Can sub-Saharan Africa feed itself?

Martin K. Van Ittersum*, Lenny G.J. Van Bussel, Joost Wolf, Patricio Grassini, Justin Van Wart, Nicolas Guilpart, Lieven Claessens, Hugo de Groot, Keith Wiebe, Daniel Mason-d’Croz, Haishun Yang, Hendrik Boogaard, Pepijn A.J. van Oort, Marloes P. van Loon, Kazuki Saito, Ochieng Adimo, Samuel Adjei-Nsiah, Alhassane Agali, Abdullahi Bala, Regis ChikowoKayuki Kaizzi, Mamoutou Kouressy, Joachim H.J.R. Makoi, Korodjouma Ouattara, Kindie Tesfaye, Kenneth G. Cassman

*Corresponding author for this work

Research output: Contribution to journalArticleAcademicpeer-review

535 Citations (Scopus)


Although global food demand is expected to increase 60% by 2050 compared with 2005/2007, the rise will be much greater in sub-Saharan Africa (SSA). Indeed, SSA is the region at greatest food security risk because by 2050 its population will increase 2.5-fold and demand for cereals approximately triple, whereas current levels of cereal consumption already depend on substantial imports. At issue is whether SSA can meet this vast increase in cereal demand without greater reliance on cereal imports or major expansion of agricultural area and associated biodiversity loss and greenhouse gas emissions. Recent studies indicate that the global increase in food demand by 2050 can be met through closing the gap between current farm yield and yield potential on existing cropland. Here, however, we estimate it will not be feasible to meet future SSA cereal demand on existing production area by yield gap closure alone. Our agronomically robust yield gap analysis for 10 countries in SSA using location-specific data and a spatial upscaling approach reveals that, in addition to yield gap closure, other more complex and uncertain components of intensification are also needed, i.e., increasing cropping intensity (the number of crops grown per 12 mo on the same field) and sustainable expansion of irrigated production area. If intensification is not successful and massive cropland land expansion is to be avoided, SSA will depend much more on imports of cereals than it does today.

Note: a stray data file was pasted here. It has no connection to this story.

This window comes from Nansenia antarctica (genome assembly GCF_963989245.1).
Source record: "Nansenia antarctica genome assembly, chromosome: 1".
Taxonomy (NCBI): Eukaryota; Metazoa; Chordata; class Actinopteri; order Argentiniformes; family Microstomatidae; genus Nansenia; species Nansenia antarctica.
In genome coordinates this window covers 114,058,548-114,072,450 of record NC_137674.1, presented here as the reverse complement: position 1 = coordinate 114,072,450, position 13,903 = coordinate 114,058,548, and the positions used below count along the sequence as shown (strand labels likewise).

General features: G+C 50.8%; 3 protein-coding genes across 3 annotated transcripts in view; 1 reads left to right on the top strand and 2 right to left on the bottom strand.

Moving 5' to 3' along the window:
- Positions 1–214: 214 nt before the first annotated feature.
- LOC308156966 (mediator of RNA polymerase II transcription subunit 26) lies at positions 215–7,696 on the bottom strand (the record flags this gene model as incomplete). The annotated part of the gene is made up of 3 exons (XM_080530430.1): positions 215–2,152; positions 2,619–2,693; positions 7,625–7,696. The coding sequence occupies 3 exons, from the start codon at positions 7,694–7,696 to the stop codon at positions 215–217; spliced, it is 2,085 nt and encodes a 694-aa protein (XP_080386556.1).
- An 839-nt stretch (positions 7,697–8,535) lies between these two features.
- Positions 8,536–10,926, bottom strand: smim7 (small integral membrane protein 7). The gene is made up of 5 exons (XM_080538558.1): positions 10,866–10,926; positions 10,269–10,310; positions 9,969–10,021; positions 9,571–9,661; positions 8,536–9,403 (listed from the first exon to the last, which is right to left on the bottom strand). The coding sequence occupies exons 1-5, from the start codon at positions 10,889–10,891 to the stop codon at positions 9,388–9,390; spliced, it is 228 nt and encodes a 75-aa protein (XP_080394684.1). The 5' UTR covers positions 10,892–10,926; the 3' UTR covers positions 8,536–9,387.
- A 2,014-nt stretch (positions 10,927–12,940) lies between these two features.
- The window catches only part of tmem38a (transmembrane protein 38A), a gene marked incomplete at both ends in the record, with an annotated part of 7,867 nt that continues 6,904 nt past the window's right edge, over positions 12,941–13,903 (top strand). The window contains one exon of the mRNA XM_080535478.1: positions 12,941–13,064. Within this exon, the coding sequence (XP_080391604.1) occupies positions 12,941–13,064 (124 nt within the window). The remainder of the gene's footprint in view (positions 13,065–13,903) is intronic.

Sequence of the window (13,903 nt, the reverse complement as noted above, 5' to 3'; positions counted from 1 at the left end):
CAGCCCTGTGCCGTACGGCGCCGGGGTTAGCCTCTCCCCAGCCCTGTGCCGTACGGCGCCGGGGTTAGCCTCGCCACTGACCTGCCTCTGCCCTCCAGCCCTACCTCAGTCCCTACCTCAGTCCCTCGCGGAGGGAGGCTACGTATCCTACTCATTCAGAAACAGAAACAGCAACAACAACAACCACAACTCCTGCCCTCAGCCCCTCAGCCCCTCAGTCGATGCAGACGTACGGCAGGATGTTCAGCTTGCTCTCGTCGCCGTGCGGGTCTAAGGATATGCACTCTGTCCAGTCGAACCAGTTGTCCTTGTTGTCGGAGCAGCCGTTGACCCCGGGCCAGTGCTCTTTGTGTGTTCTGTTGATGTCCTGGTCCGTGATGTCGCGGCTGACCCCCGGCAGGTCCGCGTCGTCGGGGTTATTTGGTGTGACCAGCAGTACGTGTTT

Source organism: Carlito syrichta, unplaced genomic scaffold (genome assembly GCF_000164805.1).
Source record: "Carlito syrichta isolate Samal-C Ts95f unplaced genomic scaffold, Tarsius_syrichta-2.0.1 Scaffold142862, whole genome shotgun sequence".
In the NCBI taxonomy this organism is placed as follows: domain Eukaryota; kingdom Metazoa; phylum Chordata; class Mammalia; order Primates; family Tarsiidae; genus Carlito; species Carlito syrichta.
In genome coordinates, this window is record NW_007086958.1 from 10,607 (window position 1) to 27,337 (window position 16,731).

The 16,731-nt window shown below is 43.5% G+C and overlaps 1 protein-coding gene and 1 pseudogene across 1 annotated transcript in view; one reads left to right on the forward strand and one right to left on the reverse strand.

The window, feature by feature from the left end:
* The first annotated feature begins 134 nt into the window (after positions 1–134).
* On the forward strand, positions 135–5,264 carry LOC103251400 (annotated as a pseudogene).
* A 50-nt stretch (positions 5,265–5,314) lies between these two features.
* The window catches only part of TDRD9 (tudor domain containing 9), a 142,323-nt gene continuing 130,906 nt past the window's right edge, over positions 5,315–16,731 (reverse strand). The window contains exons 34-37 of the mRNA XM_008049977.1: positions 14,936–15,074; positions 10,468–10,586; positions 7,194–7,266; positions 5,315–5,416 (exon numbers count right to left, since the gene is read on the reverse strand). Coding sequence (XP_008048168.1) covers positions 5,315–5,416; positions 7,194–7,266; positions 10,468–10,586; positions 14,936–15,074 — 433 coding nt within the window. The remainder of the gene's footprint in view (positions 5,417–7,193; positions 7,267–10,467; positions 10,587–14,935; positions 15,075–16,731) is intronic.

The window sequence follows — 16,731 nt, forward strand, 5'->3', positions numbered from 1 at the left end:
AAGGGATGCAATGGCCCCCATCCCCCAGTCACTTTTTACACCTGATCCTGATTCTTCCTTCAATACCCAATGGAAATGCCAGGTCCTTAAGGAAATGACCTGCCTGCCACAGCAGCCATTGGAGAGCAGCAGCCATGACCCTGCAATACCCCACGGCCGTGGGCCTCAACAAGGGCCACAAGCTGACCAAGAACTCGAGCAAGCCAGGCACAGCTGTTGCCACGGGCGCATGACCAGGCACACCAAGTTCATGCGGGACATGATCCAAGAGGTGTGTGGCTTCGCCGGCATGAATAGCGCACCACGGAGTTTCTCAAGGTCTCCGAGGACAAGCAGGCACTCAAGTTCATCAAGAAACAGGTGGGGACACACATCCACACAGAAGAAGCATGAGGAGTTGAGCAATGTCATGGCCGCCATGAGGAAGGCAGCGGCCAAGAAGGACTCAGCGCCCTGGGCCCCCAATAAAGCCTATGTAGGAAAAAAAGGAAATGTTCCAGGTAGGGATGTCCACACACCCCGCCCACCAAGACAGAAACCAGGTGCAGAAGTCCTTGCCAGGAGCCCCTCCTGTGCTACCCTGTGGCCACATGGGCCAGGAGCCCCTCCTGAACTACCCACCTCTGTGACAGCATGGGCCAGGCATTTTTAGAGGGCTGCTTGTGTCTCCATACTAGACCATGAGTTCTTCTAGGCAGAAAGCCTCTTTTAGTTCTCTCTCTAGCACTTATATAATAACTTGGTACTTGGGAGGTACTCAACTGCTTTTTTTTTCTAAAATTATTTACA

Original languageEnglish
Pages (from-to)14964-14969
JournalProceedings of the National Academy of Sciences of the United States of America
Issue number52
Publication statusPublished - 2016


  • Cereals
  • Food availability
  • Food security
  • Food self-sufficiency
  • Yield gaps


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